Additionally, digging through the company website can lead you to valuable information regarding company news, press releases, recent developments, and company results. “These are valuable data points you can use to assess a company and to develop talking points for cover letters and interviews,” Ginsberg shares.
Analyzing external company review websites
Beyond their own website, Ginsberg suggests utilizing sites like Glassdoor to get a more first-person perspective of how the company operates. “Many companies, particularly larger organizations, have anonymous company reviews on Glassdoor written by current and former employees. The reviews include sections for pros, cons, and suggestions the reviewer has for company leaders,” she explains. Using these types of sites can give you a good indication of a company’s culture and pros and cons. However, Ginsberg warns, take sporadic extreme (positive or negative) comments with a grain of salt. “One or two reviews may not be a reliable indicator of what life is like for an employee at that company as those one or two employees may be particularly happy or dissatisfied with that employer,” she describes.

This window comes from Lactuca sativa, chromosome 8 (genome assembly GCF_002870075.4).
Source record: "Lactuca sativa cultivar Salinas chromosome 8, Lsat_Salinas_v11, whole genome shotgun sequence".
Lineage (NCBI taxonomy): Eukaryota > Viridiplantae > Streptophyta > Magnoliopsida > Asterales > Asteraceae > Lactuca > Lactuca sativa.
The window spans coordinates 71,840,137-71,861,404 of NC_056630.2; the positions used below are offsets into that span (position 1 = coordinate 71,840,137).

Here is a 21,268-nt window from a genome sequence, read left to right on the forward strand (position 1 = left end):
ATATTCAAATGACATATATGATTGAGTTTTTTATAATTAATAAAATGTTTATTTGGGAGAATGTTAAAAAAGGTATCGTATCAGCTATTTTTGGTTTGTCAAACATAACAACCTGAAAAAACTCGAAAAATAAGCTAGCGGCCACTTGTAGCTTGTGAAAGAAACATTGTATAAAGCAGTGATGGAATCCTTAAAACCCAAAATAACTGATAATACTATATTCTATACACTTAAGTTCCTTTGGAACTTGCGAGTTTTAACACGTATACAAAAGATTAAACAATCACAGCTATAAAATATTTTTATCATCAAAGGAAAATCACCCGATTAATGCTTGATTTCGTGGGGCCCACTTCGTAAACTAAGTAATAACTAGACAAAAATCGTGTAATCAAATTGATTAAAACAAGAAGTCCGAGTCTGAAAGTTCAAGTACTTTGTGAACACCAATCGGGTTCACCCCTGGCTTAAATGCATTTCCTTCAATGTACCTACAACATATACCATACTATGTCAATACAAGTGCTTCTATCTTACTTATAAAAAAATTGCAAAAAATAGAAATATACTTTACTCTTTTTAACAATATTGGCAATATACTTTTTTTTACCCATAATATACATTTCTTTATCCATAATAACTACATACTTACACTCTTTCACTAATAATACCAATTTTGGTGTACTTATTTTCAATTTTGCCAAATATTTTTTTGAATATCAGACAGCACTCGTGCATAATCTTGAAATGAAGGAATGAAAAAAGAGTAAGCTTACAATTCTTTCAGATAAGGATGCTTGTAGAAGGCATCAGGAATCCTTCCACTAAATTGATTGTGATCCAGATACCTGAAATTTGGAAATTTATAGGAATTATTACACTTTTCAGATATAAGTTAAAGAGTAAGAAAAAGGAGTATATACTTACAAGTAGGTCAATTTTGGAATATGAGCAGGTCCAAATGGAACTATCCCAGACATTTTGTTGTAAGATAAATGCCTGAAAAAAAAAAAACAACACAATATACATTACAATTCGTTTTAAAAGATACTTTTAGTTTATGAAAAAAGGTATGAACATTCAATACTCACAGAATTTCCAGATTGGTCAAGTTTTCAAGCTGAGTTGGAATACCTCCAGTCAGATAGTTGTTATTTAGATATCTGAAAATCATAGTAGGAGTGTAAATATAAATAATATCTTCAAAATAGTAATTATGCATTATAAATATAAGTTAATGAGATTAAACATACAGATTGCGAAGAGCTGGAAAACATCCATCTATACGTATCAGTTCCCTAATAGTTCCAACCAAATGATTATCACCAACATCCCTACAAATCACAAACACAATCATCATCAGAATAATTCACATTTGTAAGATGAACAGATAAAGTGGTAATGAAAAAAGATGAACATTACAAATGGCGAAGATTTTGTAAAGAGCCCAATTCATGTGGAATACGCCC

Another resource Ginsberg recommends is Comparably.com, a website that analyzes companies on a number of factors. Among other things and based on employee ratings and reviews, the tool provides a culture score for companies, a CEO score, salary insights, a gender score, and a diversity score. However, one of Ginsberg’s favorite key indicators on the site is the retention score. She says it allows job hunters to “get a flavor for how well a company does with retaining employees,” which is a very telling detail. If you notice a high turnover rate, you may want to investigate.
Conducting informational interviews with employees
Once you’ve collected sufficient information from online resources, you can also reach out to people who work or have worked at the target company. Ginsberg recommends setting up an “informational interview” to find out what the company really values and measure the employee’s perception against your research findings.